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Charlie Sheen filed a $100 million lawsuit against Chuck Lorre and Warner Bros. in Los Angeles Superior Court Thursday.
He’s also suing on behalf of the Two and a Half Men cast and crew, and asking for punitive damages. Read it here (PDF).
STORY: Five things you didn’t know about Chuck Lorre
“Chuck Lorre, one of the richest men in television who is worth hundreds of millions of dollars, believes himself to be so wealthy and powerful that he can unilaterally decide to take money away from the dedicated cast and crew of the popular television series, Two and a Half Men, in order to serve his own ego and self-interest, and make the star of the Series the scapegoat for Lorre’s own conduct,” writes his lawyer, Marty Singer.
VIDEO: Charlie Sheen’s bizarre television interviews
Singer blames the cancelation of the remaining eight episodes of this season on, “Warner Bros. capitulating to Lorre’s egotistical desire to punish Mr. Sheen….” and having nothing to do with Sheen’s controversial comments about Lorre. The suit alleges that Lorre wanted to quit the show so he could work on his other series, Big Bang Theory and Mike & Molly.
PHOTOS: Charlie Sheen’s career ups and downs
Singer also says they fired Sheen when he was “willing, ready and able to proceed” taping, but if they had used his “condition” as cause to terminate his contract, it would have been a violation of state law.
The lawsuit points out that Warner Bros. renegotiated Sheen’s contract when he was facing felony charges for allegedly assaulting his ex wife Brooke Mueller — which pokes holes in Warner Bros’ allegation that he violated his contract’s “moral turpitude” clause, which the studio cited to abruptly terminate Sheen’s services in a bombshell 11-page letter messengered to Singer’s office on March 7. (The letter pre-emptively initiated an arbitration proceeding against him.)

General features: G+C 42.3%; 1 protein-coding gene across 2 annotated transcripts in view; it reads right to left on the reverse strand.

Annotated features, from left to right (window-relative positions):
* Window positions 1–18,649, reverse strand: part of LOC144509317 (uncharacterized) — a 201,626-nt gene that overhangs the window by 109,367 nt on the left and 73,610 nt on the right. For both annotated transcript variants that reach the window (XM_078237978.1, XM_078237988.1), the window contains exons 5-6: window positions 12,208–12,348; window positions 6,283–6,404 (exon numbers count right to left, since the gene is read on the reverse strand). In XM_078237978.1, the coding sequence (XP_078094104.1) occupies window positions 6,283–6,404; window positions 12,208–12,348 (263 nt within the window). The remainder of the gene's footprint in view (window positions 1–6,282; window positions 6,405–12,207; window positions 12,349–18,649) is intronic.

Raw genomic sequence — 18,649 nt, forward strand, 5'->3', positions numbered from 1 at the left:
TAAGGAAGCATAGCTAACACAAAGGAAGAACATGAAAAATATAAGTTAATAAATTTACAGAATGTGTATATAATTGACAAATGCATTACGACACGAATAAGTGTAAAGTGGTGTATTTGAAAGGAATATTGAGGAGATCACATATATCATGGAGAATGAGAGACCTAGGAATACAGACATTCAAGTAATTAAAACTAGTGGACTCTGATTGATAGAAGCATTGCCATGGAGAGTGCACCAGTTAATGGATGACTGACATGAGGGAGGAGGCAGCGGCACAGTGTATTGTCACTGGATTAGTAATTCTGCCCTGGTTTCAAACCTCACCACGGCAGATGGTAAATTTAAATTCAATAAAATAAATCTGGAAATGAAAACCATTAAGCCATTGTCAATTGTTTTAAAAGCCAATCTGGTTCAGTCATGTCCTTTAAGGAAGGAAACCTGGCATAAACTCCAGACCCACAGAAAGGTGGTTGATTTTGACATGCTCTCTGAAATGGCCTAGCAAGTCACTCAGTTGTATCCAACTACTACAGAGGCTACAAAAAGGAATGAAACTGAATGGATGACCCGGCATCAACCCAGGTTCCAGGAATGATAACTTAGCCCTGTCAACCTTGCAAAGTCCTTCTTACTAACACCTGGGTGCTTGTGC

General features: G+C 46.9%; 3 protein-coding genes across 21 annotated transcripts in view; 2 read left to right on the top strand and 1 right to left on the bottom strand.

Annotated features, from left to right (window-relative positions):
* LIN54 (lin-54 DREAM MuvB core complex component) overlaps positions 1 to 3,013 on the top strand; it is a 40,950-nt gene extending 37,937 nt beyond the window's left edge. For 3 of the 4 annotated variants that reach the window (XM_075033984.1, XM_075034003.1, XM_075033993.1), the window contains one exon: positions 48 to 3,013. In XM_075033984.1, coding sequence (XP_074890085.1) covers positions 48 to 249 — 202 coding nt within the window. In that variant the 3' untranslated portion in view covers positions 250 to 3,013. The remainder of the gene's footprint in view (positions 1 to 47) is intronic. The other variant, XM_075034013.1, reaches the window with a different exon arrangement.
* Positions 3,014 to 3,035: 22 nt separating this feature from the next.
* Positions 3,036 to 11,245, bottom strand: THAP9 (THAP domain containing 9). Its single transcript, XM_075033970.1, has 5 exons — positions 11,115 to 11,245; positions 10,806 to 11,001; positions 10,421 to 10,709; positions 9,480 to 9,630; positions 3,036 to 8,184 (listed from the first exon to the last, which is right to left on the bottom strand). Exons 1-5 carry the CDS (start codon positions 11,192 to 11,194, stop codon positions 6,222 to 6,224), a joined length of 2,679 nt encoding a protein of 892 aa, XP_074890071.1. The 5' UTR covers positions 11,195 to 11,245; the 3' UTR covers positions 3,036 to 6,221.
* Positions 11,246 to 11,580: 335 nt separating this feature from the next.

The star’s “dangerously self-destructive behavior” — including the “disturbing rampage” at the Plaza Hotel in New York, the “banging 7-gram rocks” of cocaine and the all-night parties with porn-star “goddesses” that caused him to have “difficulty remembering his lines and hitting his marks”– rendered Sheen incapable of working on the show, Warners said, and, thereby, in default on his contract.
STORY: First interview with Marty Singer
Within minutes of its delivery, the letter had been leaked to the website TMZ, owned by WB parent Time Warner, and Singer promised to file his own lawsuit against Warners and Lorre, as the current issue of The Hollywood Reporter reports.
Warner Bros. litigator John Spiegel, in his first interview since taking on the case with partner Ron Olson, told THR earlier this week, “This is not about Chuck Lorre. It’s about a serious health issue that has rendered Charlie Sheen unable to perform the essential duties of his position.”
Lorre has signed his own lawyer, Howard Weitzman, a veteran of Hollywood disputes. Asked about Singer’s position, Weitzman tells THR, “That’s not a ‘winning’ argument.
“The conspiracy theory is a pure fantasy,” he continues. “Chuck is very concerned for Charlie’s health. We all believe Warner Bros. did the right thing given the situation Mr. Sheen created.”
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